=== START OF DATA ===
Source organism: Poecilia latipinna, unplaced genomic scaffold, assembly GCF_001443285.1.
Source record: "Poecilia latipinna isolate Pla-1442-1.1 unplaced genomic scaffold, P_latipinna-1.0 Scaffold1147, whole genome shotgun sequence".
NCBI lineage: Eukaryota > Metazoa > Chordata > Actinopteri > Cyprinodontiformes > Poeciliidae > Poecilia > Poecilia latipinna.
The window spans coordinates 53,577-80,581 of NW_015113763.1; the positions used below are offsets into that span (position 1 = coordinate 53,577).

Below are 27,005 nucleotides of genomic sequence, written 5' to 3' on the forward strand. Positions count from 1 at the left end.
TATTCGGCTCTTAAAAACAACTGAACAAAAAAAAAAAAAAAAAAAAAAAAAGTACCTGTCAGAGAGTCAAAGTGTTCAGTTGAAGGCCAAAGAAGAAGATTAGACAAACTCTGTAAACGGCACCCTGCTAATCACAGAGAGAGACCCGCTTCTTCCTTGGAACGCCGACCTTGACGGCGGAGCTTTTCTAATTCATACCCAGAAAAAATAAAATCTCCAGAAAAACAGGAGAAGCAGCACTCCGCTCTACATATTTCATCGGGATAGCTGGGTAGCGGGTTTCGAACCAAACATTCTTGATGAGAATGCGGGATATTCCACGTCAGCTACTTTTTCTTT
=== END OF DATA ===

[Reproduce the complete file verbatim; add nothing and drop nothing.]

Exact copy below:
Source organism: Poecilia latipinna, unplaced genomic scaffold, assembly GCF_001443285.1.
Source record: "Poecilia latipinna isolate Pla-1442-1.1 unplaced genomic scaffold, P_latipinna-1.0 Scaffold1147, whole genome shotgun sequence".
NCBI lineage: Eukaryota > Metazoa > Chordata > Actinopteri > Cyprinodontiformes > Poeciliidae > Poecilia > Poecilia latipinna.
The window spans coordinates 53,577-80,581 of NW_015113763.1; the positions used below are offsets into that span (position 1 = coordinate 53,577).

Below are 27,005 nucleotides of genomic sequence, written 5' to 3' on the forward strand. Positions count from 1 at the left end.
TATTCGGCTCTTAAAAACAACTGAACAAAAAAAAAAAAAAAAAAAAAAAAAGTACCTGTCAGAGAGTCAAAGTGTTCAGTTGAAGGCCAAAGAAGAAGATTAGACAAACTCTGTAAACGGCACCCTGCTAATCACAGAGAGAGACCCGCTTCTTCCTTGGAACGCCGACCTTGACGGCGGAGCTTTTCTAATTCATACCCAGAAAAAATAAAATCTCCAGAAAAACAGGAGAAGCAGCACTCCGCTCTACATATTTCATCGGGATAGCTGGGTAGCGGGTTTCGAACCAAACATTCTTGATGAGAATGCGGGATATTCCACGTCAGCTACTTTTTCTTT